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Question:

From Sacramento, California, USA:

When children with diabetes have flu and vomiting, my experience has been that IV fluids turn them around quickly, both in eliminating ketones and reducing blood sugar levels. Why do physicians insist on keeping these kids at home for so long when it is inevitable anyway? Why is there no outpatient IV therapy?

Answer:

The question you ask is an interesting one. The two commonest causes of serious acidosis in young people are still intercurrent infections and failure to take their insulin for psychosocial reasons. Twenty years ago in this center we nearly always admitted them, usually only for 24 hours and after a few hours of intravenous fluids and insulin with specific treatment for the infection, if appropriate, they were ready to go home. Because of the inconvenience to parents and to some extent because of the cost, we then started to manage these problems as outpatients. This took only four to six hours; but it did mean that it was necessary to divert nursing time from the routine clinic and of course it was much less costly. The final phase, which has greatly reduced the need for any sort of hospitalization has been to ensure ready access to a nurse, a physician assistant and if necessary a doctor 'at the drop of a hat' so to speak. Parents and teenagers are encouraged to get in touch right away if they have blood sugars above 250 mg/dl and have moderate ketones. In the great majority of cases, with two hourly phone contact and extra fluids orally as well as insulin, both inpatient and out patient care can be avoided. Of course this approach is not feasible when there is no one to stay home with the child and especially in teenagers and where these episodes are repeated it is very important to involve the medical social worker in a search for psychosocial issues.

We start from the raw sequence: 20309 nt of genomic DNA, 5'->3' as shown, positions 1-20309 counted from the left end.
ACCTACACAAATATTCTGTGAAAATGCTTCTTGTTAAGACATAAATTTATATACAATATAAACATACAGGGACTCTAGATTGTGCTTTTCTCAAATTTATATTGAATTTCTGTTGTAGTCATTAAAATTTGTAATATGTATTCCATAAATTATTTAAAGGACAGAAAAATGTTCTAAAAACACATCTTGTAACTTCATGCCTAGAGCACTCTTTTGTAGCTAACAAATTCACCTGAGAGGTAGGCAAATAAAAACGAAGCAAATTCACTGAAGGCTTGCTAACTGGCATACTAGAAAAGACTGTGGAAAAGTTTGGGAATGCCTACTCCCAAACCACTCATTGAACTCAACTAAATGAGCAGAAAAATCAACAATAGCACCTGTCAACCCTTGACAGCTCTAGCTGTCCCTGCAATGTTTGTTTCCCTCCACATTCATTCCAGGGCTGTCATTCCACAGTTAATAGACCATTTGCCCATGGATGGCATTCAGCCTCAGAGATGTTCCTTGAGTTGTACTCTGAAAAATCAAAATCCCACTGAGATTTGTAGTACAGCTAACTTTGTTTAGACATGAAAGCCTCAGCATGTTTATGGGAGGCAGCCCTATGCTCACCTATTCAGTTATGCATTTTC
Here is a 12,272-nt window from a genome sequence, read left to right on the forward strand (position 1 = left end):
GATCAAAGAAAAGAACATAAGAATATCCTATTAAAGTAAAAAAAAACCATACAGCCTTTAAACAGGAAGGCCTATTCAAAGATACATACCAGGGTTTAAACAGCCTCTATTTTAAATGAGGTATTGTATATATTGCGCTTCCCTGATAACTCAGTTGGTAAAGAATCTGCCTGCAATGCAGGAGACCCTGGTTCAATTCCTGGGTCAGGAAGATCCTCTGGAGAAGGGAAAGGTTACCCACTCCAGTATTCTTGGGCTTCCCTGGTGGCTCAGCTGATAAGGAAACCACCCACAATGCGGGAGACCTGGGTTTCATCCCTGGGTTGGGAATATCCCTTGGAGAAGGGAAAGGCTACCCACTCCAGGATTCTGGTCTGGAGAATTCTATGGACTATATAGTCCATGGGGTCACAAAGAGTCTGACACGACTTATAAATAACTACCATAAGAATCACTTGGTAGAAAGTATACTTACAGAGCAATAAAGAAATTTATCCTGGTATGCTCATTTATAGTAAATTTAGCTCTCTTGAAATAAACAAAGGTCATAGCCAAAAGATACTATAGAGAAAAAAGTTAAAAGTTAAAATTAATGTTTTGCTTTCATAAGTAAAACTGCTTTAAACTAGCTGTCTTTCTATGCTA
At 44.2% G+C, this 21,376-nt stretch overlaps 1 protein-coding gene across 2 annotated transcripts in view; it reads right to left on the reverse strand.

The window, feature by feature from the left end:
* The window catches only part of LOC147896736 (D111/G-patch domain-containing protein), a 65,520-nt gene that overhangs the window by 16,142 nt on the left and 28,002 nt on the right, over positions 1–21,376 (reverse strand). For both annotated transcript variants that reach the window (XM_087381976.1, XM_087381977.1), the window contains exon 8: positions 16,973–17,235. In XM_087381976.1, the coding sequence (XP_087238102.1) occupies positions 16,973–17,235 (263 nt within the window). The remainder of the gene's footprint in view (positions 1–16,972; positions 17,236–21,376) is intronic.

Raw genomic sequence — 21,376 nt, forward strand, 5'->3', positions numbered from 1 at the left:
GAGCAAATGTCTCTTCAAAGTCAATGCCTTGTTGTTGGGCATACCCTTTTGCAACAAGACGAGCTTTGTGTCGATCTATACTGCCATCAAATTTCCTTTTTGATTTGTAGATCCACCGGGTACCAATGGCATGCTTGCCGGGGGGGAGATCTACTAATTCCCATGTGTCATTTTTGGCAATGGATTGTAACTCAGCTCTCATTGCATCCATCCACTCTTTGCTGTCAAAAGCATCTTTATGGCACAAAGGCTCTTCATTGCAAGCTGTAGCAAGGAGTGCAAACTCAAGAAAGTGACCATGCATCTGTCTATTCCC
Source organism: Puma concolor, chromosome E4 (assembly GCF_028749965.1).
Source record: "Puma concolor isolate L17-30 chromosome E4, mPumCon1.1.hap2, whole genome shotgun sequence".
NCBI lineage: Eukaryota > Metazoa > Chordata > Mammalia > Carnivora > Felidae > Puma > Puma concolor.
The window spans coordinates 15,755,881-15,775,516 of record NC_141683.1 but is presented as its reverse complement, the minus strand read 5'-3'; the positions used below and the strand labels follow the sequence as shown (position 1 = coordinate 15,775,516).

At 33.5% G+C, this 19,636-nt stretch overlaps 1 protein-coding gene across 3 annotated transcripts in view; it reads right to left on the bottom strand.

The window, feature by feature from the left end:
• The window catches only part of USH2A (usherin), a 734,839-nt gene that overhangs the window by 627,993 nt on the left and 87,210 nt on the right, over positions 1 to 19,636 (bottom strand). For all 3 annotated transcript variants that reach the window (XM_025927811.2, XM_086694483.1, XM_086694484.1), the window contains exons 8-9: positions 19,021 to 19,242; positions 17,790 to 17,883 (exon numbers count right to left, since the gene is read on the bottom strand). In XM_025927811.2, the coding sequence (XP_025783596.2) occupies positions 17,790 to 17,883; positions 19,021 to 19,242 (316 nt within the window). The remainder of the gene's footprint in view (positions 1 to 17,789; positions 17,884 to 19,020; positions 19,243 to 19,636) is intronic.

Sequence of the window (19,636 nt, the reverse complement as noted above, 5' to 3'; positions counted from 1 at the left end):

I am sure that in these days of 'managed care' cost is a factor; but certainly in those instances where prevention has not worked and vomiting has not been contained by suppository medication there should be no hesitation in instituting intravenous therapy.

DO'B

[Editor's comment: In my patients (who are adults), I always advise that they plan to go to the ER at the second episode of any vomiting illness, to get IV fluids. But many times the patients are too stubborn (or too mentally befuddled by the acute illness) to go. WWQ]

[Editor's comment: As the parent of a child with diabetes, I have never been reluctant to take my daughter to the hospital if I felt it was needed and have never had a physician, pediatrician or endocrinologist, who balked at my suggestion. In the few instances when we did go to the hospital for IV glucose, my daughter was experiencing severe vomiting with low blood sugar that could not be restored to normal levels. JH]

Original posting 29 Jul 97

  
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Last Updated: Tuesday April 06, 2010 15:08:54
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